Remember To Look Out For Motorcycles As Warm Weather Arrives
We’re finally experiencing some warmer weather as Spring arrives in Ontario. As we approach the summer months we can look forward to spending more time outdoors, grilling food on the deck, and planning some fun vacations. One change that comes about every Spring that many people may not spend much time thinking about is the return of motorcycles to the roads. We wanted to take a moment this week to remind people about the return of motorcycles to the roads and some other tips about highway driving this summer.
Durham police urge drivers and motorcyclists to be careful
The Durham police department took a proactive approach last week, reminding drivers of both cars and motorcycles to look out for one another. Sgt. Matt Flower of the Durham police told Global News that everyone needs to pay attention on the roads, reminding motorcyclists “You’ve got no protection around you other than your helmet, so whether it’s the motorcyclist’s fault [or] the car’s fault, motorcyclists tends to pay the price at the end of the day. So we’re asking you, look both ways, keep an eye on your mirrors, look behind you, make sure you’re situationally aware of everything going on around you,”
Meanwhile, the Province of Ontario’s website reminds drivers of four-wheeled vehicles to make room for motorcycles. Their website states,
“Motorcycles, limited-speed motorcycles, mopeds and bicycles are harder to see because of their size. Drivers of these vehicles may make sudden moves because of uneven road surfaces or poor weather conditions. Because they are less protected, they are more likely to be injured in a collision.
Motorcycles use a full lane; treat them like other vehicles when driving. Since many motorcycle turn signals do not automatically shut off, be careful when turning left in front of an oncoming motorcycle with its turn signal on. Make sure the motorcyclist is actually turning; he or she may have just forgotten to switch off the turn signal.”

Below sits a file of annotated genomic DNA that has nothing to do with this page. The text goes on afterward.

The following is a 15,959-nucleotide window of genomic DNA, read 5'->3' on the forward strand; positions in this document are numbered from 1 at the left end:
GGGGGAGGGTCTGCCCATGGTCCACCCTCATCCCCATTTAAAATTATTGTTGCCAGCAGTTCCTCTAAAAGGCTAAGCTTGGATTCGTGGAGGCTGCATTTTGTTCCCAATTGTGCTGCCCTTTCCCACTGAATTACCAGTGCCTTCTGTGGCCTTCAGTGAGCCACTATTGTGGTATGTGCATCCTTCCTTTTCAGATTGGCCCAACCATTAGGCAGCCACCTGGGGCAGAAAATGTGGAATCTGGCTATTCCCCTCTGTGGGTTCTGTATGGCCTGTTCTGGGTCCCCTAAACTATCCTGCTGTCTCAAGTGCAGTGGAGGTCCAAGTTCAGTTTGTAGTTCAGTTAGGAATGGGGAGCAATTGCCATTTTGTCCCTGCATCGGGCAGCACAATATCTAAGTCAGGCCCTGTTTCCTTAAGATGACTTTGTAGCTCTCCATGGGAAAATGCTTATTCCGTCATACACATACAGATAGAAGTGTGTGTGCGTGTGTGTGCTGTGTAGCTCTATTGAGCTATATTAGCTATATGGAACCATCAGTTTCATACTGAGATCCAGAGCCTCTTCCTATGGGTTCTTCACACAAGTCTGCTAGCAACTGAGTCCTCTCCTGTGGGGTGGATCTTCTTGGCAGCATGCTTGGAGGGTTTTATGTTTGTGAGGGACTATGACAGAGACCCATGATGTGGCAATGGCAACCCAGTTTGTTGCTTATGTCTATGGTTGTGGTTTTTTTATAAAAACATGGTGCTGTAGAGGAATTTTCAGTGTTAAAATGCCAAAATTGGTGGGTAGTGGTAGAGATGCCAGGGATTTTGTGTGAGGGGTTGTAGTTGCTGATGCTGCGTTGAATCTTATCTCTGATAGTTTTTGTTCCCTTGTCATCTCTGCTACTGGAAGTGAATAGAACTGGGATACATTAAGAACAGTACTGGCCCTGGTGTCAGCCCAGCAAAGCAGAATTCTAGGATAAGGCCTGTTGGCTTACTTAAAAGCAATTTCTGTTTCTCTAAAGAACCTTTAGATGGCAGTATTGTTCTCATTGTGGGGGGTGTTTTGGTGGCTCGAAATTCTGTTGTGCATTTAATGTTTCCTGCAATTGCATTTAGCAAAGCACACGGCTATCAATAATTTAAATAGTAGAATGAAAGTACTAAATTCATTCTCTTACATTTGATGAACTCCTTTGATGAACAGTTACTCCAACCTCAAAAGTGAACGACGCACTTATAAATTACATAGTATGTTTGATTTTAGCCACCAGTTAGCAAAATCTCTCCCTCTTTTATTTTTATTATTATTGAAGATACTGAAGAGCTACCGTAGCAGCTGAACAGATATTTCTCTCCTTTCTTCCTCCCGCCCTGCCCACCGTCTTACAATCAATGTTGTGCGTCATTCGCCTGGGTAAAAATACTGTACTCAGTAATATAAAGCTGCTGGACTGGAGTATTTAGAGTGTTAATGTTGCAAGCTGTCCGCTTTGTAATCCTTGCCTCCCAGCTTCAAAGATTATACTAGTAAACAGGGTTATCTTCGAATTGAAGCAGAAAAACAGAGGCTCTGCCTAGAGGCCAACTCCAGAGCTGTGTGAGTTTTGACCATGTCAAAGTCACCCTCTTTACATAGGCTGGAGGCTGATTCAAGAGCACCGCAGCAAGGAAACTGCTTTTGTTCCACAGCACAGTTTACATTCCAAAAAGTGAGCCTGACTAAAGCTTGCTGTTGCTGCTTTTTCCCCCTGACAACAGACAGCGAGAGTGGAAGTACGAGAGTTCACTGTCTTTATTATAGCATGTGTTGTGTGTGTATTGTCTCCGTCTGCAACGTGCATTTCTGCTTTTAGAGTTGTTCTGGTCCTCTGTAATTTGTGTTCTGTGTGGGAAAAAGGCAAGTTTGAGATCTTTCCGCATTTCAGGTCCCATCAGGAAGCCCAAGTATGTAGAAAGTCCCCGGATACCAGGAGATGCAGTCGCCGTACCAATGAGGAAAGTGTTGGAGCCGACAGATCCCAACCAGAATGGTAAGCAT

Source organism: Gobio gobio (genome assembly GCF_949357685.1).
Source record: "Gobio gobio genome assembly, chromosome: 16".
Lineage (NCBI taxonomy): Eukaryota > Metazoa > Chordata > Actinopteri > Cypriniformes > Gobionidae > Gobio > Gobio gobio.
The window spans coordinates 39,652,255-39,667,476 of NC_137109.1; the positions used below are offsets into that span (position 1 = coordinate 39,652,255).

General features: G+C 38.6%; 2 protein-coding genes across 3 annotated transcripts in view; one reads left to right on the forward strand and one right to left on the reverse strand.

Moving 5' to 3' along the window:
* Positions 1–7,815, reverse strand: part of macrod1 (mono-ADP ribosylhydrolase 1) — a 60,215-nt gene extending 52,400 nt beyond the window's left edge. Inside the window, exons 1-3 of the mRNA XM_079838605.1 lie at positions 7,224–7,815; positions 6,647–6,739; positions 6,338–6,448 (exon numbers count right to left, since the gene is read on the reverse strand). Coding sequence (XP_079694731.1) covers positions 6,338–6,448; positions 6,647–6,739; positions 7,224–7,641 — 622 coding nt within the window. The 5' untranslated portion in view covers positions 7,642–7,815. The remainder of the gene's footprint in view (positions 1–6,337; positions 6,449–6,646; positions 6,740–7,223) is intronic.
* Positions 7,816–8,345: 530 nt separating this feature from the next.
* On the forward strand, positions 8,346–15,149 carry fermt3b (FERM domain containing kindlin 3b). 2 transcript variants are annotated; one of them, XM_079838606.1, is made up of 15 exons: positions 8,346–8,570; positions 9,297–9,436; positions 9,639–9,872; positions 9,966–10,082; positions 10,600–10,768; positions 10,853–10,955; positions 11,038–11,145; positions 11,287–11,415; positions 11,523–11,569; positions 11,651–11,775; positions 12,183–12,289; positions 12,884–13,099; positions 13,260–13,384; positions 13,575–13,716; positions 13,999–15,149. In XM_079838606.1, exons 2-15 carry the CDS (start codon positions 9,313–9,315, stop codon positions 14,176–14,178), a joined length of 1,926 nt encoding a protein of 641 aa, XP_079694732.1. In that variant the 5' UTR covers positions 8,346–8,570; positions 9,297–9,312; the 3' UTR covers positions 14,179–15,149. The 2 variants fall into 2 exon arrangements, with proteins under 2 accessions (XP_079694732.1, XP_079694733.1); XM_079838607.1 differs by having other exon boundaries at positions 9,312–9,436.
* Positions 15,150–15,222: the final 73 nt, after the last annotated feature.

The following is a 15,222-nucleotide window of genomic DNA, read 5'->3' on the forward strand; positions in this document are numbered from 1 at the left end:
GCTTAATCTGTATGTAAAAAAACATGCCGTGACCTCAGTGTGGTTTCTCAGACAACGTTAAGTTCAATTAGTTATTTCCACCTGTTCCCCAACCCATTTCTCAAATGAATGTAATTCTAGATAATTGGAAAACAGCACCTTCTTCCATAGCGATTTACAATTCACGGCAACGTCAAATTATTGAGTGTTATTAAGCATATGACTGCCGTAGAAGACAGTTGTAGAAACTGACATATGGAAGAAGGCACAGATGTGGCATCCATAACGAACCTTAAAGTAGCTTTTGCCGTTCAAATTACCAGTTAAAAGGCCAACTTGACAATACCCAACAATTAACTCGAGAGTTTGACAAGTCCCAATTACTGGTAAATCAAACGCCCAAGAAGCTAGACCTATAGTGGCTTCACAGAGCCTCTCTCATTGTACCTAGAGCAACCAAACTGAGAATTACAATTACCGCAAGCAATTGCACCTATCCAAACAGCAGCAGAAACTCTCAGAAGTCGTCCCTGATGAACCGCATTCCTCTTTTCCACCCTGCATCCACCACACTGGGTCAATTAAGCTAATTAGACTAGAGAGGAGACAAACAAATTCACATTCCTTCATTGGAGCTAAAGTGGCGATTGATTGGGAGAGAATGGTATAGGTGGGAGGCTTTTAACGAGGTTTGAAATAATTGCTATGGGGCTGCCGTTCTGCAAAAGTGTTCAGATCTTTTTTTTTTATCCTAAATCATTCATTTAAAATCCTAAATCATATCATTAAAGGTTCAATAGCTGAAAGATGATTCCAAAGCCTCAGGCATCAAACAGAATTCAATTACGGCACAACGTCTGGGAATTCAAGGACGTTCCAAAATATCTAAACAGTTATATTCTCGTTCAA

How to watch out for motorcycles
Motorcycles are narrow, which means they can easily disappear in a car’s blind spot or behind trailers or other objects around a car. Taking an extra moment to look for a motorcycle could mean the difference between seeing one or missing it. The Motorcycle Safety Foundation’s quick tips for drivers of automobiles adds that the speed of a motorcycle might be more difficult to judge since they are smaller, and as such, drivers should assume they are closer to the car than they appear. Motorcyclists may also reduce speed or down shift through the use of the throttle, which will not activate their brake lights. Because of this, drivers should take care to leave enough space between a motorcycle and their car in case an unexpected reduction in speed is needed.
Possible speed limit increases could be coming
The Ontario’s Minister of Transportation, Jeff Yurek, also recently announced that the province was considering raising the speed limits for Ontario’s 400 series of highways. He told Global News, “The 400-series highways were built for, I believe, a speed limit of 120 km/h safely,” adding, “I’ve heard lots of stakeholders mention that maybe it’s time to take a review of how our speed limits are in the province and we’ll have more to say next week on this issue.”
At Derfel Injury Law we know that an automobile accident can have a devastating impact on victims, families, and others involved. It is important to take all available steps to ensure you and others are on the road are safe. If you are unfortunately involved in an accident, it is important to immediately seek proper medical attention. Once your health needs have been looked after, you should contact an experienced personal injury lawyer in order to assess your likelihood of recovering damages as a result of your accident. We have been practicing personal injury law for over a decade and have a wealth of experience with car accident claims, including representing at-fault parties. Please contact us at 416-847-3580 or reach us online to talk about your case today.